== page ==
LAFAYETTE, La. - Six cars of a freight train derailed yesterday, including one that began leaking hydrochloric acid, causing thousands of people to evacuate homes, businesses and a nursing home within one mile of the wreck.
The spilled acid sent a toxic cloud over the area, and at least five people, including two railroad workers, were taken to a hospital and treated after complaining of skin and eye irritation, said Lt. Craig Stansbury of the Lafayette Parish Sheriff's Office.
A nursing home with 161 residents was evacuated, Jimmy Guidry, the state health officer, said. About 35 of the residents deemed too frail to travel were taken to area hospitals, he said.
Police walked door to door notifying residents of the mandatory evacuation in an area with an estimated population of 3,500. "We're advising them to take enough supplies for approximately 48 hours," Stansbury said.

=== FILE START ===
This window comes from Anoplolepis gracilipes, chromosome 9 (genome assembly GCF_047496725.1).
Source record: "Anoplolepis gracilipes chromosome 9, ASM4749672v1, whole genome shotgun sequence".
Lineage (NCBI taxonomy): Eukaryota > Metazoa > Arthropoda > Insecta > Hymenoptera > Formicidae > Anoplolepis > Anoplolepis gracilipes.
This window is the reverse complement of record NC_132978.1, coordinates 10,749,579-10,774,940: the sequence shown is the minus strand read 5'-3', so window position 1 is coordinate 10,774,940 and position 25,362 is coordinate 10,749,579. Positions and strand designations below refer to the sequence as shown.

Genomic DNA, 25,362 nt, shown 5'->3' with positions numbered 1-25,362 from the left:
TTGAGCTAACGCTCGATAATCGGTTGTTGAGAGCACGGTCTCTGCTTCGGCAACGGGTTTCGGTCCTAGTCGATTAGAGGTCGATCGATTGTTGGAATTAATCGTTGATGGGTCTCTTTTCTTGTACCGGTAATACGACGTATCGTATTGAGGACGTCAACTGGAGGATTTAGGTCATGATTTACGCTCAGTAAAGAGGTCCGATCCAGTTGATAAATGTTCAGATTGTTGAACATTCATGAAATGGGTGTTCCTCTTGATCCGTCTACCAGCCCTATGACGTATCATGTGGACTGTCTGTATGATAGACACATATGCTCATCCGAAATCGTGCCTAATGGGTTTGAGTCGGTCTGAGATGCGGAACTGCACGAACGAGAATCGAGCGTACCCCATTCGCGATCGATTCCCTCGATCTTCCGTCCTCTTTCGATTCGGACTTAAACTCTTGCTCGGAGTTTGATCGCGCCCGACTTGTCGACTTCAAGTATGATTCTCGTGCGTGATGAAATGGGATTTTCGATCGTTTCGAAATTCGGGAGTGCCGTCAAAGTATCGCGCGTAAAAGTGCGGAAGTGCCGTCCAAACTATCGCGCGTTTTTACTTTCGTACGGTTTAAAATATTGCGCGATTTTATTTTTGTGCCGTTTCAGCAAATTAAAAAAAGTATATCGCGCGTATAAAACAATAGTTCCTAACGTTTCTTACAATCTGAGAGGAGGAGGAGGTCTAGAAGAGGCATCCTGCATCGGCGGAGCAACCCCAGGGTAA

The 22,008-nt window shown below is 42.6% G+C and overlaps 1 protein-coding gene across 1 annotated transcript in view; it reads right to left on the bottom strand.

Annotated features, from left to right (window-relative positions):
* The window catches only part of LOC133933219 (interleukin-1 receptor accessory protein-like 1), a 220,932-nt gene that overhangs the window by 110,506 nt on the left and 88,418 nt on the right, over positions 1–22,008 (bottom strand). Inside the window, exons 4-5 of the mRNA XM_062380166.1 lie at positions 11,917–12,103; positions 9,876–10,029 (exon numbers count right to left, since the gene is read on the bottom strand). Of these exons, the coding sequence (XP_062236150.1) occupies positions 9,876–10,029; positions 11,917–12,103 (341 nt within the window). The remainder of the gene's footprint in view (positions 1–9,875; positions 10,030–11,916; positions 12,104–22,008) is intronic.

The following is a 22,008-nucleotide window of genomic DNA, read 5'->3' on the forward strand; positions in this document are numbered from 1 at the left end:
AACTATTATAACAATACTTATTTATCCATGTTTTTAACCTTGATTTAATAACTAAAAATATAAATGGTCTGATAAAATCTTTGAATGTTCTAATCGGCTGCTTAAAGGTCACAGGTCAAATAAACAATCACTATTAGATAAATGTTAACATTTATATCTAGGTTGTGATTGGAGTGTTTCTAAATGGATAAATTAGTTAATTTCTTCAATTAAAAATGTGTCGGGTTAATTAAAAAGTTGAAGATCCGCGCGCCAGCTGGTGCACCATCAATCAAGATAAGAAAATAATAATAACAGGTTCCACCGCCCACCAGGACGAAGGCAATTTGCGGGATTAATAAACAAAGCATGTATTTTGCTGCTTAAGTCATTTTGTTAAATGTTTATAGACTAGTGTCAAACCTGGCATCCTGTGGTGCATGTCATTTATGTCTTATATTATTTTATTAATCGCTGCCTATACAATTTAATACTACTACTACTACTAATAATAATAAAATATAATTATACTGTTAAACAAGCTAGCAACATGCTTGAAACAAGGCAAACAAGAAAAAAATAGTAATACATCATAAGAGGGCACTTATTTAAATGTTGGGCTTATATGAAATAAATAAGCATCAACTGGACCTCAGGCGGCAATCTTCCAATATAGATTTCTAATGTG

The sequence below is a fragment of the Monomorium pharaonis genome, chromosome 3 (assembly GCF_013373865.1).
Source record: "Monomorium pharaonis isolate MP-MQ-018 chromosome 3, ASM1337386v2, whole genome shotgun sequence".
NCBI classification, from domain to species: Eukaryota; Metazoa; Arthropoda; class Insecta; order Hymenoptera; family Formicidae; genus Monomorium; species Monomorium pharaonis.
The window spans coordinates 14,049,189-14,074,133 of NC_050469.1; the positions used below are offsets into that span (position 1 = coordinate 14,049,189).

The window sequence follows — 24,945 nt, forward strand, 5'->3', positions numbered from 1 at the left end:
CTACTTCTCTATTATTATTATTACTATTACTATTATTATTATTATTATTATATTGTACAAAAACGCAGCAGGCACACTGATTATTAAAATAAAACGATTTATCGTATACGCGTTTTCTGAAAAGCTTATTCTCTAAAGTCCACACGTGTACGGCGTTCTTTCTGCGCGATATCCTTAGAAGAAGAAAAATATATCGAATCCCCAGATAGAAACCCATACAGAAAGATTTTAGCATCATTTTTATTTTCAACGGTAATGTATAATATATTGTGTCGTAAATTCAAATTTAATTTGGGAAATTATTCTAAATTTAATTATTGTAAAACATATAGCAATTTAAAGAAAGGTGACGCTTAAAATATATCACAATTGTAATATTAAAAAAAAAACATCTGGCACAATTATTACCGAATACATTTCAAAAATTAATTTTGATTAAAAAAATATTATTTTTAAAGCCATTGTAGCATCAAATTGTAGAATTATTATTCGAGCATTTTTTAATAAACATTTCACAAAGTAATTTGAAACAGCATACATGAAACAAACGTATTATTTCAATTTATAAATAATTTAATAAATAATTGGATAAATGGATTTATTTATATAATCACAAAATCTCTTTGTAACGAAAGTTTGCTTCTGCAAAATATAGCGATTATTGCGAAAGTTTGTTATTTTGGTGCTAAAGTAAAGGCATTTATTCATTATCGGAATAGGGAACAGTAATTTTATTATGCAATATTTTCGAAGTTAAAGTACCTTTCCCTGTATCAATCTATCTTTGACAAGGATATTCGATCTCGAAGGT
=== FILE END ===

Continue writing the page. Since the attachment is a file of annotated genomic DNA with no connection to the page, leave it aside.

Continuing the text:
Mona Hebert and Jeffrey Ferrara said they were rousted from their trailer around 3:45 a.m. and told they had two minutes to leave. Ferrara, who lost his home in Hurricane Katrina and has been staying with friends since then, didn't have time to grab his shoes or any of his medications.
"This is gravy compared to" Katrina, Ferrara said.
Hydrochloric acid can cause respiratory problems and skin and eye irritation, according to Joe Faust, a spokesman for the Texas-based BNSF Railway that operated the train involved in the spill. An estimated 8,000 to 10,000 gallons of the acid spilled, he said.
BNSF was using lime to neutralize the hydrochloric acid. Faust did not speculate on how long the cleanup might take but said residents wouldn't be allowed back into the area until officials were certain the hazardous material was gone.
The Red Cross has set up a shelter at a high school and was gearing up to handle as many as 500 people.